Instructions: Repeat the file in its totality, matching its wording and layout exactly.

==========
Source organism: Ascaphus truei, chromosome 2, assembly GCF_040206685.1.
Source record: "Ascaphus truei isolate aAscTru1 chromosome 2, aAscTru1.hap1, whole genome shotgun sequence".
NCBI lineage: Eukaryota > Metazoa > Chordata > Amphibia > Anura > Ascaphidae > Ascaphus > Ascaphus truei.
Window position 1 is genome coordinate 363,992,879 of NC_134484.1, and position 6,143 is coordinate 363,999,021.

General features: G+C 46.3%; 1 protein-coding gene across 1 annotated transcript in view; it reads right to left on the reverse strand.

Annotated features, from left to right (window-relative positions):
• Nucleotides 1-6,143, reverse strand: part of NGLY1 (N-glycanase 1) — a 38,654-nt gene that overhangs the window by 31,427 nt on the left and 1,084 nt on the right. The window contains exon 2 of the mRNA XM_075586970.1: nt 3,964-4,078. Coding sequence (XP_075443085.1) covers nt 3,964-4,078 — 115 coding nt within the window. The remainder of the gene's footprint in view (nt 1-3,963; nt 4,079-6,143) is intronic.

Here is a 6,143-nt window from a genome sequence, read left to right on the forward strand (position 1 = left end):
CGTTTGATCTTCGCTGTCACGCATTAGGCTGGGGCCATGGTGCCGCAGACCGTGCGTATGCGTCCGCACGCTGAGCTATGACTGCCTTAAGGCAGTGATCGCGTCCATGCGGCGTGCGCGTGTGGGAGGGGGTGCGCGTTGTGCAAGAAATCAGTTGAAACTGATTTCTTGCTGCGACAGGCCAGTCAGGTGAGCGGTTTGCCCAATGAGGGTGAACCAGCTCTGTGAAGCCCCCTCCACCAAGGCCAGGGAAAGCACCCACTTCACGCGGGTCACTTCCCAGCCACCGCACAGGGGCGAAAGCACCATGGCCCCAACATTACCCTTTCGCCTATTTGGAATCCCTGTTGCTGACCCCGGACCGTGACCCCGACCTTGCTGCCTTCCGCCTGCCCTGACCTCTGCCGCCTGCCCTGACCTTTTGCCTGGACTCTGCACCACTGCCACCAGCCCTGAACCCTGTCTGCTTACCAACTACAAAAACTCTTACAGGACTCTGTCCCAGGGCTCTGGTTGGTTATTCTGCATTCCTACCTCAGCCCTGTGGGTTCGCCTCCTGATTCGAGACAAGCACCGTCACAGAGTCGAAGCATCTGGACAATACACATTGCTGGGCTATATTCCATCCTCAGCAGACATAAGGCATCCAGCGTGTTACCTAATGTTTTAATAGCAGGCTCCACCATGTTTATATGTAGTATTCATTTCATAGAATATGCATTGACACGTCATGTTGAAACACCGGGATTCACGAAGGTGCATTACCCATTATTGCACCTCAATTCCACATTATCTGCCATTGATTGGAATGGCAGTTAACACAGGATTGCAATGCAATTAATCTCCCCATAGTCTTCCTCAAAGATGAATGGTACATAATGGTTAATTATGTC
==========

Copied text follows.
Source organism: Ascaphus truei, chromosome 2, assembly GCF_040206685.1.
Source record: "Ascaphus truei isolate aAscTru1 chromosome 2, aAscTru1.hap1, whole genome shotgun sequence".
NCBI lineage: Eukaryota > Metazoa > Chordata > Amphibia > Anura > Ascaphidae > Ascaphus > Ascaphus truei.
Window position 1 is genome coordinate 363,992,879 of NC_134484.1, and position 6,143 is coordinate 363,999,021.

General features: G+C 46.3%; 1 protein-coding gene across 1 annotated transcript in view; it reads right to left on the reverse strand.

Annotated features, from left to right (window-relative positions):
• Nucleotides 1-6,143, reverse strand: part of NGLY1 (N-glycanase 1) — a 38,654-nt gene that overhangs the window by 31,427 nt on the left and 1,084 nt on the right. The window contains exon 2 of the mRNA XM_075586970.1: nt 3,964-4,078. Coding sequence (XP_075443085.1) covers nt 3,964-4,078 — 115 coding nt within the window. The remainder of the gene's footprint in view (nt 1-3,963; nt 4,079-6,143) is intronic.

Here is a 6,143-nt window from a genome sequence, read left to right on the forward strand (position 1 = left end):
CGTTTGATCTTCGCTGTCACGCATTAGGCTGGGGCCATGGTGCCGCAGACCGTGCGTATGCGTCCGCACGCTGAGCTATGACTGCCTTAAGGCAGTGATCGCGTCCATGCGGCGTGCGCGTGTGGGAGGGGGTGCGCGTTGTGCAAGAAATCAGTTGAAACTGATTTCTTGCTGCGACAGGCCAGTCAGGTGAGCGGTTTGCCCAATGAGGGTGAACCAGCTCTGTGAAGCCCCCTCCACCAAGGCCAGGGAAAGCACCCACTTCACGCGGGTCACTTCCCAGCCACCGCACAGGGGCGAAAGCACCATGGCCCCAACATTACCCTTTCGCCTATTTGGAATCCCTGTTGCTGACCCCGGACCGTGACCCCGACCTTGCTGCCTTCCGCCTGCCCTGACCTCTGCCGCCTGCCCTGACCTTTTGCCTGGACTCTGCACCACTGCCACCAGCCCTGAACCCTGTCTGCTTACCAACTACAAAAACTCTTACAGGACTCTGTCCCAGGGCTCTGGTTGGTTATTCTGCATTCCTACCTCAGCCCTGTGGGTTCGCCTCCTGATTCGAGACAAGCACCGTCACAGAGTCGAAGCATCTGGACAATACACATTGCTGGGCTATATTCCATCCTCAGCAGACATAAGGCATCCAGCGTGTTACCTAATGTTTTAATAGCAGGCTCCACCATGTTTATATGTAGTATTCATTTCATAGAATATGCATTGACACGTCATGTTGAAACACCGGGATTCACGAAGGTGCATTACCCATTATTGCACCTCAATTCCACATTATCTGCCATTGATTGGAATGGCAGTTAACACAGGATTGCAATGCAATTAATCTCCCCATAGTCTTCCTCAAAGATGAATGGTACATAATGGTTAATTATGTC